Shanghai patients crowdsource medical help during COVID lockdown

One woman said she sought help online as her worry grew over the risk of infection to her paralysed mother from a urinary catheter used for about a month.

“Typically, replacing the catheter would take 10 minutes, but the nearby hospital that we usually go to is now sealed up,” said the woman, who wanted to be identified by her surname Zhou.

Zhou said about five hospitals had turned her away as their departments that perform the procedure had suspended operations.

Even when treatment is available, some patients say they have been unable to access transport or get permission to leave residential compounds.

It is also tough to find accurate information on the services each hospital offers, others told Reuters.

While the government of China’s commercial capital urged hospitals in March to ensure “green channels” for non-COVID patients with urgent needs, such as dialysis or cancer therapy, many have still struggled to access care.

Volunteers have stepped in to help.

One, who uses the name Amy, said a patient received detailed instructions on how to navigate a bureaucratic thicket to cross the Huangpu river, which divides Shanghai, and get hospital treatment on the other side.

A spreadsheet, created by university students, has drawn about 1,600 requests for help, but a recent drop to about 50 new daily requests, from roughly 200 a week ago, suggests access is improving, the spreadsheet’s creator said on condition of anonymity as COVID is a sensitive subject in China.

However, uncertainty about access to medical facilities persists despite a tentative easing of lockdown in some parts of Shanghai. Authorities have said curbs would be reimposed if new infections emerge.

A health official warned that for the next few days infections will remain high.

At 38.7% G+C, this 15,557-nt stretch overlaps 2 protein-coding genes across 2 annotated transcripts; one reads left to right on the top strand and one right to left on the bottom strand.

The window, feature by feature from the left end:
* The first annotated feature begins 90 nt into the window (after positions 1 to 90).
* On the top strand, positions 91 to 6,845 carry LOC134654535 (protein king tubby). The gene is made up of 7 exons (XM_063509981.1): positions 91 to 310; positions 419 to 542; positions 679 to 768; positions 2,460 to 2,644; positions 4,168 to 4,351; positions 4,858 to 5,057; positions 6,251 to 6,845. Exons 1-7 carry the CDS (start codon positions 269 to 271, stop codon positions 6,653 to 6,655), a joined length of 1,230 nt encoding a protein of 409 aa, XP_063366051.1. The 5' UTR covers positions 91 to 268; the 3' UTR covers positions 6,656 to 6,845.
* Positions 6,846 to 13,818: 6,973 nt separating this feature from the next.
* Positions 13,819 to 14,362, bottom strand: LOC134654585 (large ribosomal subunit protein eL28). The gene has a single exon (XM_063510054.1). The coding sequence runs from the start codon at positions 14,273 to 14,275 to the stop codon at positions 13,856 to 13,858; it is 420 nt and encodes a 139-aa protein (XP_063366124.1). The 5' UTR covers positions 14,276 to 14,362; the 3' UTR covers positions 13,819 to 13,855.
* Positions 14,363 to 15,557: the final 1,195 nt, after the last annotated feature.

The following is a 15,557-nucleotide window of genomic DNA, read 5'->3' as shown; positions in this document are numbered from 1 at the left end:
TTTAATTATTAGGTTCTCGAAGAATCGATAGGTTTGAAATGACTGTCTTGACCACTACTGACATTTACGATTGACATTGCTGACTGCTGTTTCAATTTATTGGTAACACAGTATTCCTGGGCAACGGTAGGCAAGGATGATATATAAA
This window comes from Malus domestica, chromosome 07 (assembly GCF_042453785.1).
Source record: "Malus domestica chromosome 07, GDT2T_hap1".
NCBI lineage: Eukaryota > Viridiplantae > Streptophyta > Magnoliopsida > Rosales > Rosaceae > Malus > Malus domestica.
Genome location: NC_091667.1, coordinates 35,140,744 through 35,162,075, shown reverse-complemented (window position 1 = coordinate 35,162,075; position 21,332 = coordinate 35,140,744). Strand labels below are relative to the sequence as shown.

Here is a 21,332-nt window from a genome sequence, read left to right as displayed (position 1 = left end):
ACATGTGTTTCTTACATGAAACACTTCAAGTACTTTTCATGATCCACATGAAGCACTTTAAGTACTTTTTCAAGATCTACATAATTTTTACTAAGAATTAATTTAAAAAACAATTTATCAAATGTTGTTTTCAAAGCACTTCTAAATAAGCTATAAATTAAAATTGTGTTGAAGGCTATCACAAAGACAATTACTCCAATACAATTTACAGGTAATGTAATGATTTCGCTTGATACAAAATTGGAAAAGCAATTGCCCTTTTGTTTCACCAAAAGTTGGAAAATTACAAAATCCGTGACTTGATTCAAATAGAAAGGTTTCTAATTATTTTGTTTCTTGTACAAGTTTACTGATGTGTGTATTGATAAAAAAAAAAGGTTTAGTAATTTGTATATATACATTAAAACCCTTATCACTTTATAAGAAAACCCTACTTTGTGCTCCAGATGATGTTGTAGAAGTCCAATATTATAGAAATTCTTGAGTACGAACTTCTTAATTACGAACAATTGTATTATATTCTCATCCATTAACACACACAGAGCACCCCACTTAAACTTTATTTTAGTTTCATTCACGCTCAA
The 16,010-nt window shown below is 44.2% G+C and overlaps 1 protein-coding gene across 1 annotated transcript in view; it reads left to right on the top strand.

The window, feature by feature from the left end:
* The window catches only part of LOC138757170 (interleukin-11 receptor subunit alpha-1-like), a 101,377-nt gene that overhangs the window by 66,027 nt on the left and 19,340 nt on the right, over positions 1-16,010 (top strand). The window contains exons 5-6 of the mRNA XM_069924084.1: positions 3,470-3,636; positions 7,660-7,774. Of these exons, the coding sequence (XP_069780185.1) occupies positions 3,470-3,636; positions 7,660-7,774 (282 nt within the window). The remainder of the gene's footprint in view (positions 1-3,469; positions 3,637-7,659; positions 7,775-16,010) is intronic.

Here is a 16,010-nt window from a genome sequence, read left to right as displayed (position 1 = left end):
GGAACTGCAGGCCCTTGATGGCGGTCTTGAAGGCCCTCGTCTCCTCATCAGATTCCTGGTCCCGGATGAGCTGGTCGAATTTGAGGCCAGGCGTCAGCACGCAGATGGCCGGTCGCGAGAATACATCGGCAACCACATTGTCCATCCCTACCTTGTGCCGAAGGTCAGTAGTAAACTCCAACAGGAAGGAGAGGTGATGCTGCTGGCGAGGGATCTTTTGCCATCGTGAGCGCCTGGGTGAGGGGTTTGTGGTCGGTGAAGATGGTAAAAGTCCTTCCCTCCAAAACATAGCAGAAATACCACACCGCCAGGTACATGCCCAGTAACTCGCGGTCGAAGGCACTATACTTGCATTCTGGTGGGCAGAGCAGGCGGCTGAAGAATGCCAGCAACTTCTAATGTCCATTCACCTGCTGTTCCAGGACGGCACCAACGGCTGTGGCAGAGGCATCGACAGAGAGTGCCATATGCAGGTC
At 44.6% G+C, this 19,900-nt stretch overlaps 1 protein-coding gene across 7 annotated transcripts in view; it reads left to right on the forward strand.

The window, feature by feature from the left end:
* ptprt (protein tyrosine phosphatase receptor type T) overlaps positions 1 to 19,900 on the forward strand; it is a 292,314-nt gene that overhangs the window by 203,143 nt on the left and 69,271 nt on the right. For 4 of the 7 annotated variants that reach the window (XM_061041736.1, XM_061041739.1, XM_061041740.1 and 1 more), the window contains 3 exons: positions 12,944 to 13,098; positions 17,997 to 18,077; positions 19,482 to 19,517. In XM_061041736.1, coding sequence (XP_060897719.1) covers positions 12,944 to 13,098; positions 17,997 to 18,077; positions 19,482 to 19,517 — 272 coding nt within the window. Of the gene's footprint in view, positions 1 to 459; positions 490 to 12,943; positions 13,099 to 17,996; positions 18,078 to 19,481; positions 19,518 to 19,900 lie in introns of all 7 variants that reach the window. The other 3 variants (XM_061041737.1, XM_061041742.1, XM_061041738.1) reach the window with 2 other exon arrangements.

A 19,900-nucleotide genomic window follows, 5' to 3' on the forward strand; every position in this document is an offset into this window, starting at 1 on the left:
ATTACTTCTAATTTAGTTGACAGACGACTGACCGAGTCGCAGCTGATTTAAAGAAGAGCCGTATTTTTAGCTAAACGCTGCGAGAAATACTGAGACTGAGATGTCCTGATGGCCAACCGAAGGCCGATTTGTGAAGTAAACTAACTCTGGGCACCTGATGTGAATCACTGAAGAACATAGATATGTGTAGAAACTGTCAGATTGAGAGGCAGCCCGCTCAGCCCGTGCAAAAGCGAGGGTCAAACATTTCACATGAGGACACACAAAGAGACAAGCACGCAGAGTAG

While China, ruled by the Communist Party, has an uneasy relationship with civil society groups working outside official channels, authorities do not appear to have interfered with efforts to help with health care access in the Shanghai outbreak.

Informal networks have stepped up previously, for example offering online help to find antiviral medications in the central city of Wuhan, early in the 2020 COVID outbreak.

Asked for a comment on recent such activities, the Shanghai government responded by sharing an article on initiatives to support COVID controls by the city’s largest volunteer group, backed by the Communist Party and founded in 1997.

It made no further comment.

While Zhou’s mother’s situation has not been resolved yet, and many medical resources are beyond the reach of grassroots platforms, going online has aided some people.

A man, surnamed Pei, who was struggling to get cancer medicine for his father, said a volunteer added him to a chatroom that showed which pharmacy was able to supply the medicine, after which members in the chatroom helped deliver it across the Huangpu river.

“It is very helpful,” Pei said.

(Reporting by Roxanne Liu in Beijing and Brenda Goh in Shanghai; Editing by Tony Munroe, Clarence Fernandez and Himani Sarkar)

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